02 Jul 2022

Living Dangerously


This Life by Gerry Moran

I’m living dangerously these days, my autumn days, as it were. And they are whether I like it or not. I’m not entirely enamoured using the phrase or being in this phase but, hey, I could be in a lot worse places.

I’m above ground as many of my friends and acquaintances say when I enquire about their health. Or, as the late Joe Dowling used to say: I can get up, put on my trousers and boil an egg. So, how dangerously am I living? I’m shaving without glasses!

And you should see my glasses – or rather you should try and see through my glasses. You won’t. That’s how poor my eyesight is. And how strong my prescription is.

And why am I shaving without glasses? Because they, the glasses, and the bathroom mirror, get steamed up after my shower and even though I give both a good rub of a tissue it doesn’t clean them sufficiently to see clearly.

And you do need to see clearly when shaving yourself. I mean even when you can see clearly it is not unusual to nick one’s cheek. Or chin. Or neck. And I’m always wary of the neck. Damn it but I’d hate to slit my own throat while shaving! That would be tragic. Not to mention careless.

Of course one way to de-steam (if there’s such a word) the bathroom mirror, and glasses, is to open a window. Open a window! In this cold weather? Are you crazy? And even though it’s spring – I’m no spring chicken. I need to mind myself; last thing I need is a waft of cold air whistling in the window while shaving and moi catching my death of cold.

Forget that. And so, I park the glasses, get up close and personal with the mirror, the semi-demisted mirror, and shave. It’s tricky. It’s scary. And it’s dangerous.

But, hey, you only live once. Better die from a slit throat than double pneumonia. More dramatic, more heroic, by far.

But shaving without glasses is not the only dangerous living I indulge in. Wait for this – I drive dangerously! I know I shouldn’t but I do. But only down the Market Yard. And only when confronted by those abominable, god awful, Everest-high traffic ramps.

You know the ‘yokes’, bronze coloured and so bloody high they’d nearly launch you into the stratosphere. Or some sphere or other.

And so, as I approach them I slip across to the other side, i.e. the wrong side, of the road to avoid them and I do this even if a car is approaching – though in fairness that car might well be above at Tynan’s Bar while I’m at the ramp near Lady Desart Bridge.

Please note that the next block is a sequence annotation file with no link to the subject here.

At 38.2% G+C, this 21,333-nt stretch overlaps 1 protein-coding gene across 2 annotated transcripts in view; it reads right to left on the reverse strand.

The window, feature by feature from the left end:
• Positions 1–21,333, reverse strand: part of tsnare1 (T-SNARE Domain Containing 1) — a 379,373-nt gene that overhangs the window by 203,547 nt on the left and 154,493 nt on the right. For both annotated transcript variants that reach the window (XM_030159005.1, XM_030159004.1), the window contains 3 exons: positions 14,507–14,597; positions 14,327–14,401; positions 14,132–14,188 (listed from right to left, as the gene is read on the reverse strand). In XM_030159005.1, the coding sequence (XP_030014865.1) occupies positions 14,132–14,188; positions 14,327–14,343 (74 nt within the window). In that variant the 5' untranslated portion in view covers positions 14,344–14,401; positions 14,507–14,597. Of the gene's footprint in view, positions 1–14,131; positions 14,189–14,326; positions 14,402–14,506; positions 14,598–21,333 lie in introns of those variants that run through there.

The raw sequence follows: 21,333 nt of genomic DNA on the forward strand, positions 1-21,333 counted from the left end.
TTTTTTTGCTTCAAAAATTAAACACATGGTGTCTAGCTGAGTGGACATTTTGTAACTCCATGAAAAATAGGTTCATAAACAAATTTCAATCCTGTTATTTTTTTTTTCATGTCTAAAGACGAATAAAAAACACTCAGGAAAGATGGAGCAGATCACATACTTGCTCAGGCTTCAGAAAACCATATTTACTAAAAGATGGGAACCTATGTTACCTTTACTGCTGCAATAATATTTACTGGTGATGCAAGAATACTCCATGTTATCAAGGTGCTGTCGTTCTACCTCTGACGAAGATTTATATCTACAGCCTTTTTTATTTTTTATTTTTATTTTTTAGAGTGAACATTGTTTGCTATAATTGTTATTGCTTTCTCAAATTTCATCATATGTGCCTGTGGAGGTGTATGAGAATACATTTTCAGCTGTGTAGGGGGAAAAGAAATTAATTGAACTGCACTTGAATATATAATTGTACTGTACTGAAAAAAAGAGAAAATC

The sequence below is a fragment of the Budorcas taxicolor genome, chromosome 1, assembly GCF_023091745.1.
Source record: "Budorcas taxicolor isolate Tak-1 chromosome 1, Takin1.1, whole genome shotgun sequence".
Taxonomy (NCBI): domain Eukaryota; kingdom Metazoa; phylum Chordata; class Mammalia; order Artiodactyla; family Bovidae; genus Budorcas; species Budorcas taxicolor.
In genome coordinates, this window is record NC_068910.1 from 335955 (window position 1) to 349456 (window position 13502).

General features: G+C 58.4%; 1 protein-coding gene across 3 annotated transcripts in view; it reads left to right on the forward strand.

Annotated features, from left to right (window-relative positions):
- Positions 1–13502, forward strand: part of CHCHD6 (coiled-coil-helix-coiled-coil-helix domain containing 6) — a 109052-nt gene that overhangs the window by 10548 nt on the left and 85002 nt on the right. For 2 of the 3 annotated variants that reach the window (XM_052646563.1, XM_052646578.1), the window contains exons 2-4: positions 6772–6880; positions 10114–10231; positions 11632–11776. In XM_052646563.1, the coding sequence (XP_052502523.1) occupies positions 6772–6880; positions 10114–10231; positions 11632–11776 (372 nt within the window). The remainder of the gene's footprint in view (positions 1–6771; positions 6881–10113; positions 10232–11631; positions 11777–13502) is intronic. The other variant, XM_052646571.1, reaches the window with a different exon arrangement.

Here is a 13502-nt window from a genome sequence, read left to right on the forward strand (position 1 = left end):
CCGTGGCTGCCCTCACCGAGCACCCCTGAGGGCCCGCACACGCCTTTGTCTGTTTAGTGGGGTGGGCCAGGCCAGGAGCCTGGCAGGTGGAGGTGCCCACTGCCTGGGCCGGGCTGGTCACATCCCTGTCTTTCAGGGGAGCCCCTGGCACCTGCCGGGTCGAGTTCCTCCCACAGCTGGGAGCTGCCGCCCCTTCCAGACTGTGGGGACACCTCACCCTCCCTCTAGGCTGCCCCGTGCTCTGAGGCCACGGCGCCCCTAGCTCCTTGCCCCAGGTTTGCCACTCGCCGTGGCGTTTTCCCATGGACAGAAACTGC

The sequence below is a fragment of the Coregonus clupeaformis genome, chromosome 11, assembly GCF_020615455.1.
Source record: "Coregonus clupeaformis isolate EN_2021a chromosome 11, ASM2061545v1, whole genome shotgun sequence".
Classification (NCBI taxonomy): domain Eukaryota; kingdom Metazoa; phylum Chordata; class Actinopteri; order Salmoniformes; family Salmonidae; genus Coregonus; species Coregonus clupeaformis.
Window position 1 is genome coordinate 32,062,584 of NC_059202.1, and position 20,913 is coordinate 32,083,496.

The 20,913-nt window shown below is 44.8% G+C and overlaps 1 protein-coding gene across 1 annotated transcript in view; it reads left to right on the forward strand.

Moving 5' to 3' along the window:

Living dangerously or what!

I even live dangerously when walking – or rather crossing – the Parade. Because I know the sequence of the traffic lights on the Parade so well I know when it’s ‘safe’, so to speak, to chance crossing without the imprimatur of the Little Green Man i.e. without the beep, beep, beep.

I’ve occasionally been chastised when I get to the other side – by folks I know, of course, and in a jocose manner.

Nevertheless I scuttle off down High Street with my tail ever so slightly between my legs. And somewhat related – did you know that there are no Little Green Men in New York City? (perhaps in most American cities?)

There are all kinds of men in the Big Apple – all shapes, all sizes, all colours but there are no Little Green ones. The Little Green Men in New York are white! And they’re right to be white. And I’ll tell you why.

Recently I was stopped on red at the junction of the College Road, Ormonde Road and New Street. I was waiting a while, a good while, and began to get impatient – eventually I see green and off I drive – only for a pedestrian to ‘appear’ in front of me pointing animatedly at the lights – they were green alright, pedestrian green!

See the danger? And see the thinking behind the little White Men? Makes sense. A lot of sense.

Finally, on the topic of traffic lights - what the hell happened to the little green arrow at those same traffic lights at the junction of the College Road, Ormonde Road and New Street?

The little green arrow that gave us motorists wishing to swing right at St. Patrick’s church, safe passage into Jacob St. and onwards.

It’s gone! And motorists miss it. Miss it badly as they barely miss the oncoming traffic from New St. as they drive on, expecting the little green arrow.

Others know that if they don’t go on red they’ll have to wait for another change of lights. And possibly another if traffic is particularly heavy.

And so, many of us take a chance and go on red – including me – living dangerously again!

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